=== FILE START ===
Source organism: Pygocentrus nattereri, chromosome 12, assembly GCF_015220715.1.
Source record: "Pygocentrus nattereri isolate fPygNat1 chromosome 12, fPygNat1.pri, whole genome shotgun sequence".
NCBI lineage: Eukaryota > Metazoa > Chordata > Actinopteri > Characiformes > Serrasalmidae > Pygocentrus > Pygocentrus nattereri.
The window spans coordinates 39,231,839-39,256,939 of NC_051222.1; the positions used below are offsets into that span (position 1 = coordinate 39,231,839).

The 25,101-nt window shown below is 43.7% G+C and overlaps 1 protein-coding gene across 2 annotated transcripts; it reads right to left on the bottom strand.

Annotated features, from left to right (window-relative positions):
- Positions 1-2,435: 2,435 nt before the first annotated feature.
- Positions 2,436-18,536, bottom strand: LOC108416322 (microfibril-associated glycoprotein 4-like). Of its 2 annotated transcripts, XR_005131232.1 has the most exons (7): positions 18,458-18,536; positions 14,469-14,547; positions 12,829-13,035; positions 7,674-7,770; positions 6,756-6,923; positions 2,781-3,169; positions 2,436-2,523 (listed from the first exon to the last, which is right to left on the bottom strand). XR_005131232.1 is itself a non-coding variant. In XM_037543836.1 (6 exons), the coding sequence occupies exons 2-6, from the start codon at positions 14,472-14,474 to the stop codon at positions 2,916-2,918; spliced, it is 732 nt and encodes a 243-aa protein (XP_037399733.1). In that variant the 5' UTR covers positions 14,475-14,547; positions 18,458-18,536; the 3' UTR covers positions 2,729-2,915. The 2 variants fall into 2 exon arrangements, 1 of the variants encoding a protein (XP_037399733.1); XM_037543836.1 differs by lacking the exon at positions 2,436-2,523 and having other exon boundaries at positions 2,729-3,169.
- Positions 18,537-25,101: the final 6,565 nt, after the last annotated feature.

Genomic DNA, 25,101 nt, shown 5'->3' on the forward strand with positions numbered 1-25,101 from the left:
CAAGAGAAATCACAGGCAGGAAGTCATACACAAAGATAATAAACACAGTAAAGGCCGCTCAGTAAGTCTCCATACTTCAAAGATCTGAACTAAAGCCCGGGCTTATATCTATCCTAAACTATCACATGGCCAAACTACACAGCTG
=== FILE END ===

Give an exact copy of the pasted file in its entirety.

Source organism: Pygocentrus nattereri, chromosome 12, assembly GCF_015220715.1.
Source record: "Pygocentrus nattereri isolate fPygNat1 chromosome 12, fPygNat1.pri, whole genome shotgun sequence".
NCBI lineage: Eukaryota > Metazoa > Chordata > Actinopteri > Characiformes > Serrasalmidae > Pygocentrus > Pygocentrus nattereri.
The window spans coordinates 39,231,839-39,256,939 of NC_051222.1; the positions used below are offsets into that span (position 1 = coordinate 39,231,839).

The 25,101-nt window shown below is 43.7% G+C and overlaps 1 protein-coding gene across 2 annotated transcripts; it reads right to left on the bottom strand.

Annotated features, from left to right (window-relative positions):
- Positions 1-2,435: 2,435 nt before the first annotated feature.
- Positions 2,436-18,536, bottom strand: LOC108416322 (microfibril-associated glycoprotein 4-like). Of its 2 annotated transcripts, XR_005131232.1 has the most exons (7): positions 18,458-18,536; positions 14,469-14,547; positions 12,829-13,035; positions 7,674-7,770; positions 6,756-6,923; positions 2,781-3,169; positions 2,436-2,523 (listed from the first exon to the last, which is right to left on the bottom strand). XR_005131232.1 is itself a non-coding variant. In XM_037543836.1 (6 exons), the coding sequence occupies exons 2-6, from the start codon at positions 14,472-14,474 to the stop codon at positions 2,916-2,918; spliced, it is 732 nt and encodes a 243-aa protein (XP_037399733.1). In that variant the 5' UTR covers positions 14,475-14,547; positions 18,458-18,536; the 3' UTR covers positions 2,729-2,915. The 2 variants fall into 2 exon arrangements, 1 of the variants encoding a protein (XP_037399733.1); XM_037543836.1 differs by lacking the exon at positions 2,436-2,523 and having other exon boundaries at positions 2,729-3,169.
- Positions 18,537-25,101: the final 6,565 nt, after the last annotated feature.

Genomic DNA, 25,101 nt, shown 5'->3' on the forward strand with positions numbered 1-25,101 from the left:
CAAGAGAAATCACAGGCAGGAAGTCATACACAAAGATAATAAACACAGTAAAGGCCGCTCAGTAAGTCTCCATACTTCAAAGATCTGAACTAAAGCCCGGGCTTATATCTATCCTAAACTATCACATGGCCAAACTACACAGCTG